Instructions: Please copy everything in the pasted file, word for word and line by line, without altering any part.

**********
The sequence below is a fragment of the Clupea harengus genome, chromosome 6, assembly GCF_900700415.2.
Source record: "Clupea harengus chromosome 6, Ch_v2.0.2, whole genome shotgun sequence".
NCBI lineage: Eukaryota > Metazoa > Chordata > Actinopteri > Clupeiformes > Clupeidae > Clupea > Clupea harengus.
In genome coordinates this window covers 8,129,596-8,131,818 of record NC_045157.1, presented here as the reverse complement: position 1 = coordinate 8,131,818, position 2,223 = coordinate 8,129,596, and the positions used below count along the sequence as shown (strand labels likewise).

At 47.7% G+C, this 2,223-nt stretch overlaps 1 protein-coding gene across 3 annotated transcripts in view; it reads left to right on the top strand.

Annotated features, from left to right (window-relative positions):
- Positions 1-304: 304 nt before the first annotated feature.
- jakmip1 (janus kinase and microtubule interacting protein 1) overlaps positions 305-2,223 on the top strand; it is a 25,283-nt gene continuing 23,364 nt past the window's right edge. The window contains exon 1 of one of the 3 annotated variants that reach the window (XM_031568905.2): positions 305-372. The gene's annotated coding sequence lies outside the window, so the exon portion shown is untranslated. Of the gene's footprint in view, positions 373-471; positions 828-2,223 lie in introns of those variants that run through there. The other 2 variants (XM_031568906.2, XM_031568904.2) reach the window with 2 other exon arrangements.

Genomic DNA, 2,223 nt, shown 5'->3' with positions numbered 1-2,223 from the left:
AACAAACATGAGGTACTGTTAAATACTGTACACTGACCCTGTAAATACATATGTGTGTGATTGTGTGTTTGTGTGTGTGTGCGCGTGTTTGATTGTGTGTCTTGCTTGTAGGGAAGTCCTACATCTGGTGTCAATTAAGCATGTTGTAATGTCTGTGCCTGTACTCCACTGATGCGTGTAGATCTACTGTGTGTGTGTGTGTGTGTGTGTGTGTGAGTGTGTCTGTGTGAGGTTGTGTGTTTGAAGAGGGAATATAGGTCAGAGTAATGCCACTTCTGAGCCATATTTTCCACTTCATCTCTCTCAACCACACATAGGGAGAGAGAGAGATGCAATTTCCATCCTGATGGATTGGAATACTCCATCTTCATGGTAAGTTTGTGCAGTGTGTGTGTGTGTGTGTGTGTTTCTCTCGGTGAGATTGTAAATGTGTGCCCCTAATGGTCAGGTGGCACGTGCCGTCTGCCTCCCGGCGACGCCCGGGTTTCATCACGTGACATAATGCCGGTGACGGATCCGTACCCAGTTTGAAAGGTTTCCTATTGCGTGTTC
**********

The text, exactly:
The sequence below is a fragment of the Clupea harengus genome, chromosome 6, assembly GCF_900700415.2.
Source record: "Clupea harengus chromosome 6, Ch_v2.0.2, whole genome shotgun sequence".
NCBI lineage: Eukaryota > Metazoa > Chordata > Actinopteri > Clupeiformes > Clupeidae > Clupea > Clupea harengus.
In genome coordinates this window covers 8,129,596-8,131,818 of record NC_045157.1, presented here as the reverse complement: position 1 = coordinate 8,131,818, position 2,223 = coordinate 8,129,596, and the positions used below count along the sequence as shown (strand labels likewise).

At 47.7% G+C, this 2,223-nt stretch overlaps 1 protein-coding gene across 3 annotated transcripts in view; it reads left to right on the top strand.

Annotated features, from left to right (window-relative positions):
- Positions 1-304: 304 nt before the first annotated feature.
- jakmip1 (janus kinase and microtubule interacting protein 1) overlaps positions 305-2,223 on the top strand; it is a 25,283-nt gene continuing 23,364 nt past the window's right edge. The window contains exon 1 of one of the 3 annotated variants that reach the window (XM_031568905.2): positions 305-372. The gene's annotated coding sequence lies outside the window, so the exon portion shown is untranslated. Of the gene's footprint in view, positions 373-471; positions 828-2,223 lie in introns of those variants that run through there. The other 2 variants (XM_031568906.2, XM_031568904.2) reach the window with 2 other exon arrangements.

Genomic DNA, 2,223 nt, shown 5'->3' with positions numbered 1-2,223 from the left:
AACAAACATGAGGTACTGTTAAATACTGTACACTGACCCTGTAAATACATATGTGTGTGATTGTGTGTTTGTGTGTGTGTGCGCGTGTTTGATTGTGTGTCTTGCTTGTAGGGAAGTCCTACATCTGGTGTCAATTAAGCATGTTGTAATGTCTGTGCCTGTACTCCACTGATGCGTGTAGATCTACTGTGTGTGTGTGTGTGTGTGTGTGTGTGAGTGTGTCTGTGTGAGGTTGTGTGTTTGAAGAGGGAATATAGGTCAGAGTAATGCCACTTCTGAGCCATATTTTCCACTTCATCTCTCTCAACCACACATAGGGAGAGAGAGAGATGCAATTTCCATCCTGATGGATTGGAATACTCCATCTTCATGGTAAGTTTGTGCAGTGTGTGTGTGTGTGTGTGTGTTTCTCTCGGTGAGATTGTAAATGTGTGCCCCTAATGGTCAGGTGGCACGTGCCGTCTGCCTCCCGGCGACGCCCGGGTTTCATCACGTGACATAATGCCGGTGACGGATCCGTACCCAGTTTGAAAGGTTTCCTATTGCGTGTTC